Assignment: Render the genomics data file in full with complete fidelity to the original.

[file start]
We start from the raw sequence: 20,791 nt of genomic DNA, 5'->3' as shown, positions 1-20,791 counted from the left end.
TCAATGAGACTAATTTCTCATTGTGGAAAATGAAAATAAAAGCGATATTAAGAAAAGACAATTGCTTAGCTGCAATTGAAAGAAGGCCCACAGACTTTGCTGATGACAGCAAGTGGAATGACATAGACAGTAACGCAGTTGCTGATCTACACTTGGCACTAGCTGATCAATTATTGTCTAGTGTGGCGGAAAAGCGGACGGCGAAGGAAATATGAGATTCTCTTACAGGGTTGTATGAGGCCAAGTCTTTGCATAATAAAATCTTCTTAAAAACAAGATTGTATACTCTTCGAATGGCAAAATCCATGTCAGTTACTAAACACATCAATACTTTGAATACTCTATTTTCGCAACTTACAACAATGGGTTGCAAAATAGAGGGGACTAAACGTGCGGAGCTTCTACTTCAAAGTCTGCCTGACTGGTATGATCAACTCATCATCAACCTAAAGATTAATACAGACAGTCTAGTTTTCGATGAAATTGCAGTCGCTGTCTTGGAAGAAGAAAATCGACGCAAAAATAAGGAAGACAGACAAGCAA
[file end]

We start from the raw sequence: 20,791 nt of genomic DNA, 5'->3' as shown, positions 1-20,791 counted from the left end.
TCAATGAGACTAATTTCTCATTGTGGAAAATGAAAATAAAAGCGATATTAAGAAAAGACAATTGCTTAGCTGCAATTGAAAGAAGGCCCACAGACTTTGCTGATGACAGCAAGTGGAATGACATAGACAGTAACGCAGTTGCTGATCTACACTTGGCACTAGCTGATCAATTATTGTCTAGTGTGGCGGAAAAGCGGACGGCGAAGGAAATATGAGATTCTCTTACAGGGTTGTATGAGGCCAAGTCTTTGCATAATAAAATCTTCTTAAAAACAAGATTGTATACTCTTCGAATGGCAAAATCCATGTCAGTTACTAAACACATCAATACTTTGAATACTCTATTTTCGCAACTTACAACAATGGGTTGCAAAATAGAGGGGACTAAACGTGCGGAGCTTCTACTTCAAAGTCTGCCTGACTGGTATGATCAACTCATCATCAACCTAAAGATTAATACAGACAGTCTAGTTTTCGATGAAATTGCAGTCGCTGTCTTGGAAGAAGAAAATCGACGCAAAAATAAGGAAGACAGACAAGCAA